In one implementation, the insulating container 100 and/or the insulating lid structure 102 and/or the insulating base structure 104 may be manufactured using one or more rotational molding processes for molding a polymer. As such, those of ordinary skill in the art will recognize various details of a rotational molding processes that may be utilized with the systems and methods described herein without departing from the scope of the disclosures described herein. In another example, the insulating container 100 and/or the insulating lid structure 102 and/or the insulating base structure 104 may be manufactured using one or more additional or alternative molding processes. The insulating container 100 may be molded from one or more polymers using an injection molding process, among others. Furthermore, the insulating container 100 and/or the insulating lid structure 102 and/or the insulating base structure 104 may be further processed using one or more additional manufacturing processes, including, among others, drilling and deburring, cutting, and sanding, without departing from the scope of the disclosures described herein. As depicted in FIGS. 4A-4C, the insulating base structure 404 may be embodied with a substantially cuboidal shape. However, in other implementations, the insulating base structure 404 may be embodied with additional or alternative geometries (e.g. circular, prismoidal, among others), without departing from the scope of these disclosures.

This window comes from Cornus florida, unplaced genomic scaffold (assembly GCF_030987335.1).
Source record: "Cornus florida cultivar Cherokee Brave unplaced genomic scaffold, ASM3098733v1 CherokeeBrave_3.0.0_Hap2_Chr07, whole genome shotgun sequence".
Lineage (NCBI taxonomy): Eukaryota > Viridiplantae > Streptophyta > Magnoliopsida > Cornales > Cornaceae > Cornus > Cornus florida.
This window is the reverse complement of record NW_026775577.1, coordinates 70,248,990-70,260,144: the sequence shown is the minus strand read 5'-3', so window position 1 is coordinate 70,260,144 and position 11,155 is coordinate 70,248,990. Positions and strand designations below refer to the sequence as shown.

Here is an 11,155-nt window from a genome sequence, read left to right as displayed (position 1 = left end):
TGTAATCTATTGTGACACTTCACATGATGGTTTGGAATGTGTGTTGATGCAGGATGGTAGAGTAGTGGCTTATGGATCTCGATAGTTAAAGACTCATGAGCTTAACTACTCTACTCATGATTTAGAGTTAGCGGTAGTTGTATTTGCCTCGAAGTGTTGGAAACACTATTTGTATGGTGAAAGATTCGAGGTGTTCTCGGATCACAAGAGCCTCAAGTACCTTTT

As described above, the insulating portion 615 of an insulating component 201 may comprise one or more vacuum insulated panels 625. Likewise, a hollow portion 351, an enclosed space 480 a,b, or other internal cavity as described herein may contain a vacuum insulated panel 625. Vacuum insulated panels as described herein generally comprise a substantially gas-tight enclosure surrounding a rigid core, from which air has been substantially evacuated. The enclosure may comprise membrane walls, which surround a rigid, highly-porous material, such as fumed silica, aerogel, perlite or glass fiber. Vacuum insulated panels may be composed of any other materials commonly known in the industry.